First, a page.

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chem3-solutions

chem3-solutions - Solutions Chem 1201 Final Exam Fall 2005...

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Solutions ————————————————————————————————— Chem 1201 Final Exam Fall 2005 ————————————————————————————————————— 1 Solution: 2 Solution: 0.1990 10.0129 amu 0.8010 11.0093 amu 10.811 amu/atom 3 Solution: In HCN and H 2 CO the H atom is not bound to an N,O, or F. This is also true for HBr and BeH 2
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4 Solution: Angle 1 has a central N atom with 4 domains. This is a tetrahedral domain geometry with 109.5 0 bond angles. The angle is a little less than 109.5 0 because of the nonbonding electrons which tend to repel more than bonding domains. The problem doesn’t have any choices like that. The closest choice is 109.5 0 We will go with that. Angle 2 has a central C atom with 3 domains. This is a trigonal plane domain geometry with 120 0 bond angles. 5 Solution: I always begin a problem by asking what I need to answer what the question asks. To find molarity I will use the equation M moles H 2 O 2 vol I need the moles of H 2 O 2 . How will I find it? We are given volume and concentration of MnO 4 . Let’s calculate the moles of MnO 4 used in this reaction. vol conc moles 0.0152 L 0.103 M 0.00157 moles MnO 4 But how are moles MnO 4 related to moles H 2 O 2 we need? That is what the chemical recipe tells us. Here is the relationship from the recipe 5 mol H 2 O 2 2 mol MnO 4 So moles of H 2 O 2 is 0.00157 moles MnO 4 5 mol H 2 O 2 2 mol MnO 4 0.00391 moles H 2 O 2 Concentration of H 2 O 2 is M moles H 2 O 2 vol 0.00391 moles H 2 O 2 0.01 L 0.391 M This problem is really a titration problem. 6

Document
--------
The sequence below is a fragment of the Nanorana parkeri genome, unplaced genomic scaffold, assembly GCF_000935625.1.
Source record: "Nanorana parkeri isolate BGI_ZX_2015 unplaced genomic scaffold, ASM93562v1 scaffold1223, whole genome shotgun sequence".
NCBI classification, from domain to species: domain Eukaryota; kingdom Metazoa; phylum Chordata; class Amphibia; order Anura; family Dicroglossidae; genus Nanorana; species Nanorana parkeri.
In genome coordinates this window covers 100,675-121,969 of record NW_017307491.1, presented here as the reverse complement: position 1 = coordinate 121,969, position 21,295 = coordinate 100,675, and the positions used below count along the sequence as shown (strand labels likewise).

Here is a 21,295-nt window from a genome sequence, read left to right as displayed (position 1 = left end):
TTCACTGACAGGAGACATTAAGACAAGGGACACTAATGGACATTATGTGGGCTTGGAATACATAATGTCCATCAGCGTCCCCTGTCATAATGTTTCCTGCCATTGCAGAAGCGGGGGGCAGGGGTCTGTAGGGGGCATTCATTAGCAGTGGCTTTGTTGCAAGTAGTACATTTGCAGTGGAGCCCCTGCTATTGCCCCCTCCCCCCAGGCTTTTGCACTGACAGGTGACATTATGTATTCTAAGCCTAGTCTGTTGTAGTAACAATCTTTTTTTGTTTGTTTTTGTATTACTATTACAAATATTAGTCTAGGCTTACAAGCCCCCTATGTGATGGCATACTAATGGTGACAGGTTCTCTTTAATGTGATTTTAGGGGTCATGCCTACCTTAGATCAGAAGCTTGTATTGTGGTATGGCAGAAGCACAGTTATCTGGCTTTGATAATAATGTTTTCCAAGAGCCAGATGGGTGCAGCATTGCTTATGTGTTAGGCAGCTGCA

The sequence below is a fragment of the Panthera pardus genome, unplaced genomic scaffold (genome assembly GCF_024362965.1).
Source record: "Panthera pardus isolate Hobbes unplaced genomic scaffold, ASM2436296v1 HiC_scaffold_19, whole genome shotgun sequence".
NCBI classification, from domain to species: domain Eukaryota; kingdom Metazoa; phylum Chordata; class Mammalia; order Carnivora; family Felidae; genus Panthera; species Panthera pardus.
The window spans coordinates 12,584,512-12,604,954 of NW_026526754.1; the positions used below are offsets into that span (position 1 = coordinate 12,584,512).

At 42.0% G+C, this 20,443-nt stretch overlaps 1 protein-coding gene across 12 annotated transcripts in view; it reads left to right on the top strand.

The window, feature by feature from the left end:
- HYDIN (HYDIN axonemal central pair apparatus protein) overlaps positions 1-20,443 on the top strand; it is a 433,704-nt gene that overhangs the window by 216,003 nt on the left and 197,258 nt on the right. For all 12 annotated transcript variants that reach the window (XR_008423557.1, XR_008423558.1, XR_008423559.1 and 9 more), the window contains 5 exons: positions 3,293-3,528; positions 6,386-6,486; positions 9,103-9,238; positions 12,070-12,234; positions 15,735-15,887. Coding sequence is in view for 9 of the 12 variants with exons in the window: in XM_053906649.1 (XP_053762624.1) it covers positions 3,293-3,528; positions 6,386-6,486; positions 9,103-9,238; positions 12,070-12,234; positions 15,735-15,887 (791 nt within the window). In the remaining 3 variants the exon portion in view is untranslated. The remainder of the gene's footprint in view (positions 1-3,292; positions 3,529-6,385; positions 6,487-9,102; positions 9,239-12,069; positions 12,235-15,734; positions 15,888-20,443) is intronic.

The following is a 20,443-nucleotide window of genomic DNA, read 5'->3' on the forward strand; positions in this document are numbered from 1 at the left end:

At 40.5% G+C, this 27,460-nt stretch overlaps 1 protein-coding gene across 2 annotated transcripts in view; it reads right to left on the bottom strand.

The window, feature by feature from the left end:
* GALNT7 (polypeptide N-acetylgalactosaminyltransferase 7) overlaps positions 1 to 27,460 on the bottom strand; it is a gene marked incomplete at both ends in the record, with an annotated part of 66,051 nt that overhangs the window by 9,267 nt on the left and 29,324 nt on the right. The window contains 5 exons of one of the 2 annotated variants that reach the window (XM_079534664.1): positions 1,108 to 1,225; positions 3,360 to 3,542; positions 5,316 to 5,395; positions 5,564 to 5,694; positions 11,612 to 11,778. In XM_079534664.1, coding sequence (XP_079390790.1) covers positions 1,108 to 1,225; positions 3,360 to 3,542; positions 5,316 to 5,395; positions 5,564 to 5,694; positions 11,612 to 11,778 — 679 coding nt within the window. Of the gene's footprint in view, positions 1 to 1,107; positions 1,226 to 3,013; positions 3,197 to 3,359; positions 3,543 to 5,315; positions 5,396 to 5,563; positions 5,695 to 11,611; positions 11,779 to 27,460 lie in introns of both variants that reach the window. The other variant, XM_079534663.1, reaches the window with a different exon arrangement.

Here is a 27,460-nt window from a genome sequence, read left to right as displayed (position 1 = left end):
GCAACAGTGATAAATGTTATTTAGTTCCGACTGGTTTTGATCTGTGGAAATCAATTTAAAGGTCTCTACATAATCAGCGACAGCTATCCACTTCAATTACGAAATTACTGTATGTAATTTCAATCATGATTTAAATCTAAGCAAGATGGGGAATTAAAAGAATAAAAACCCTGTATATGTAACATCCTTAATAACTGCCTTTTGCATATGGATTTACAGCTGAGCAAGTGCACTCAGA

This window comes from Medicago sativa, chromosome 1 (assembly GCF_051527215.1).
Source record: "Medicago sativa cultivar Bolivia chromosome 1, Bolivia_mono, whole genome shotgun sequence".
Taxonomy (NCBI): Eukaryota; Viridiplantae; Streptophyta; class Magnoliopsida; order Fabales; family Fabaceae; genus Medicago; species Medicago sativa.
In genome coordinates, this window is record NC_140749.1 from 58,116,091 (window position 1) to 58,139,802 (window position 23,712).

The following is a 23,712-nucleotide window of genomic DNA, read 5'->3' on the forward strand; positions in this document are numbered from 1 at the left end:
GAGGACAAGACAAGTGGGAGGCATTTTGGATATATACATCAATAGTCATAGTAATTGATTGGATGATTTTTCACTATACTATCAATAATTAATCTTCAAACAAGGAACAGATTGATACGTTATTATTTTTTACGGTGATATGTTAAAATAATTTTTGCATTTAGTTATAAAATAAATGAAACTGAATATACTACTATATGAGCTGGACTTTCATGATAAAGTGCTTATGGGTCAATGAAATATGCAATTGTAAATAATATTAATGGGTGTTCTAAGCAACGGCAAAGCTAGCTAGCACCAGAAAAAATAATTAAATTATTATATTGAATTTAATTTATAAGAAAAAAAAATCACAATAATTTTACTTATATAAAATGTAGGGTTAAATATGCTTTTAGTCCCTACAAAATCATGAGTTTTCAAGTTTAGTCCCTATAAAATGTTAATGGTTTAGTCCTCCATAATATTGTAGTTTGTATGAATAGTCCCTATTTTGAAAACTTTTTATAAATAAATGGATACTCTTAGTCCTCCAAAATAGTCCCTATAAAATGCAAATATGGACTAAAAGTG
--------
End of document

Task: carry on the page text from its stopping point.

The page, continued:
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Solution: u 3 RT M Before using this equation remember the common mistakes !!! Mass should be in kg and R 8.314 J/mol K, T in Kelvins! u 3 8.314 J/mol K 300 K 352.03 10 3 kg 145.8 m/s 7 Solution: V 1 T 1 V 2 T 2 4.00 L 273.15 27 V 2 273.15 10 V 2 3.8 L 8 Solution: atomic number number of protons 35 mass number protons neutrons 35 45 80 electrons determine the charge: There are 35 protons and 36 electrons so the charge is minus 1. (Another way to think about this is there is one extra electron which makes the charge 1.) Look up element with atomic number 35 in the periodic table. Its Br 35 80 Br 9 Solution: Assume 100g. That means we have a sample with 38.8 g Ca, 20.0 g P, 41.3 g O. Now convert to moles. 38.3 g Ca 40.08 g/mol 0.9555 mol 20.0 g P 30.97 g/mol 0.6458 mol 41.3 g O 16.00 g/mol 2.5813 mol The ratio of atoms in the empirical formula is the same as the mole ratios
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Ca 0.9555 P 0.6458 O 2.5813 Divide all subscripts by the smallest to get the simplest whole number ratio. Ca 1.480 P 1 O 3.997 Do not round by more than 0.1. We can round the answer to Ca 1.5 P 1 O 4 To get whole numbers we have to multiply all subscripts by 2 Ca 3 P 2 O 8 10 Solution: Effective nuclear charge simply means the total charges (from protons) experienced by electrons. The words in this problem " effective nuclear charge is larger for Si " simply mean that Si has more protons than A
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